Erik Huelsmann asked me to post my experiences concerning my SCM quest to
First of all: this whole story is about transcoding of path names!
Why? It's because I am (unfortunately) german and I tend to use German
umlauts in my path names. Hu, who'd ever do that to ones development tools
one might say, but hey, I am a SVN *ab*user. I actually keep ALL my files
in SVN - not only source code - every single bit: Word, Powerpoint, etc...
And - as you might guess - I might be tempted to use speaking path names,
naturally containing also umlauts.
So far so good.
In the past and even up to now I keep some of my stuff in CVS repos. Only
reasons why are
1) the pristine copy waisting my scarce disc space
2) and the faster commit times with CVS with large files.
But it always bugged me that I was unable to check out working copies on
my linux host, since data was naturally generated on Windows clients. Due
to missing transcoding of character sets in CVS one gets pretty unreadable
path names when checking out on linux.
Then SVN appeared and I realized with awe that there is some (though
according to Erik quite simple) transcoding implemented which in my case
(linux server, linux and windows clients) worked out of the box! Therfore
this became my standard tool for document versioning.
---DCVS: Mercurial & SVK---
The only trouble was for me now, that these my standard tools did not
allow to work OFFLINE, which is why I tested Mercurial as well as SVK.
Both allow to happily commit offline and synchronize with the main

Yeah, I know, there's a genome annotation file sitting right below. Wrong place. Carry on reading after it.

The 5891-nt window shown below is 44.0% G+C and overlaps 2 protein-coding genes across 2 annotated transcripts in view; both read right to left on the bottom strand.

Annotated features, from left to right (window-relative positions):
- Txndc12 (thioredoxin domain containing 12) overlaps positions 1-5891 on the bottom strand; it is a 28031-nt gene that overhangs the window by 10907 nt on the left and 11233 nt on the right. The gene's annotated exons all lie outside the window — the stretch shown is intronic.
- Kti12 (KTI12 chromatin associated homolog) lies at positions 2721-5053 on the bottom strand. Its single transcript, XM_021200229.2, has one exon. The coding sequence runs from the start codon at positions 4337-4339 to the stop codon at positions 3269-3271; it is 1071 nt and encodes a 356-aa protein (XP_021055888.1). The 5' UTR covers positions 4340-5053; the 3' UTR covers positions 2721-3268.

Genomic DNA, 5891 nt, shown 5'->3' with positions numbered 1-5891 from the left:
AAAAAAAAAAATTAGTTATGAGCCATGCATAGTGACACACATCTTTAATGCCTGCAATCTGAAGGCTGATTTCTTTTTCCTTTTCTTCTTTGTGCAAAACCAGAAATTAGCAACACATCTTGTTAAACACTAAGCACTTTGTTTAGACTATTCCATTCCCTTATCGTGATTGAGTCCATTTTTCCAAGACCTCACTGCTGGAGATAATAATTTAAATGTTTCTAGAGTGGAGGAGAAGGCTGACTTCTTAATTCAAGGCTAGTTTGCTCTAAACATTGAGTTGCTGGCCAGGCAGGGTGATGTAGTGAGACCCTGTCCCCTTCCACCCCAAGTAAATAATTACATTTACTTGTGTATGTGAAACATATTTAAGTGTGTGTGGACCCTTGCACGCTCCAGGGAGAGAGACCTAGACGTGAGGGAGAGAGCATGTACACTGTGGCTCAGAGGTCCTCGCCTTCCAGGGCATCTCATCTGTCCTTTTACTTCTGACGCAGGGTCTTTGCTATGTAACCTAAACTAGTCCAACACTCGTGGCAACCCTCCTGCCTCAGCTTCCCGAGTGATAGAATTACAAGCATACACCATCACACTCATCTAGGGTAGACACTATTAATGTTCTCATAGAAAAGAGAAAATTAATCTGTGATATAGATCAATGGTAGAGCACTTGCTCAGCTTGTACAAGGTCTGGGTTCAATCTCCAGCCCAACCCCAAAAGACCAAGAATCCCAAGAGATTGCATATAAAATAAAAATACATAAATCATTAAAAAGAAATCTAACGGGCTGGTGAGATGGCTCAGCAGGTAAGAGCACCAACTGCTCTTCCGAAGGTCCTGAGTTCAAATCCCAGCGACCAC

repository at a later time.
So far so good, BUT:
It turned out that neither of them did transcoding as SVN does out of the
box, which makes them pretty unusable for my purpose.
On Mercurial's mailing list I kicked off quite a long thread about this
topic, but it turned out that the developer team is afraid to introduce a
simple transcoding (although svn successfully applies this), since they
argument that development tools might cease to function properly, due to
their usually byte-to-byte comparison of path name strings and trouble
caused by wrongly configured clients.
So, it looks as if Mercurial is solely focusing on SCM (Source Code
Management) and not DM (Document Management). Sad, since I like the ease
with which one can work in a decentralized way under Mercurial.
Charm of SVK is that it can commit to SVN repos, which is what it was
designed for back then. It worked fine for me during first tests, once I
understood the concept of mirrors and local copies of those.
Checking its website one realizes though that activity on its mailing list
is so low that I am afraid that almost nobody seems to use it anymore
nowadays. Traffic is at least an order of magnitude lower than on
Mercurial's or SVN's. At least it seems to be on the decline... :(
Well, it keeps its local repo (even on windows) in utf-8, which causes the
same mess when trying to check out working copies on windows. Not usable!
And there is no such handy tool like TortoiseSVN for SVK... :(
---Back to the future: SVK + SVN?---
Unexpectedly I finally managed to use SVK for my purposes, meaning for
filenames with umlauts. The trick is to mirror a SVN repo using SVK, "svk
cp" that locally, work on it locally and pull, push and sync it with the
mirrored main repo when I am back online.
Although SVK itself does not transcode, I can do a SVN-checkout from SVK's
local repo (~/.svk/local/) e.g. via TortoiseSVN, work on it and SVN-commit
locally without trouble into it. When I am online again a simple "svk
push" inside the copy triggers the synchronization with the main repo.
(One should not try to SVN-commit into the local mirror, since this
destroys its magic!)
I am still afraid to make this the standard approach (due to SVK's
inactivity), but at least I have now figured out a way how to work offline
without loosing history with all my existing SVN repos.
I know that there is still git around, which I did not test up to now. But
I am afraid that it would be the same story as with Mercurial.
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Received on 2008-07-18 10:48:17 CEST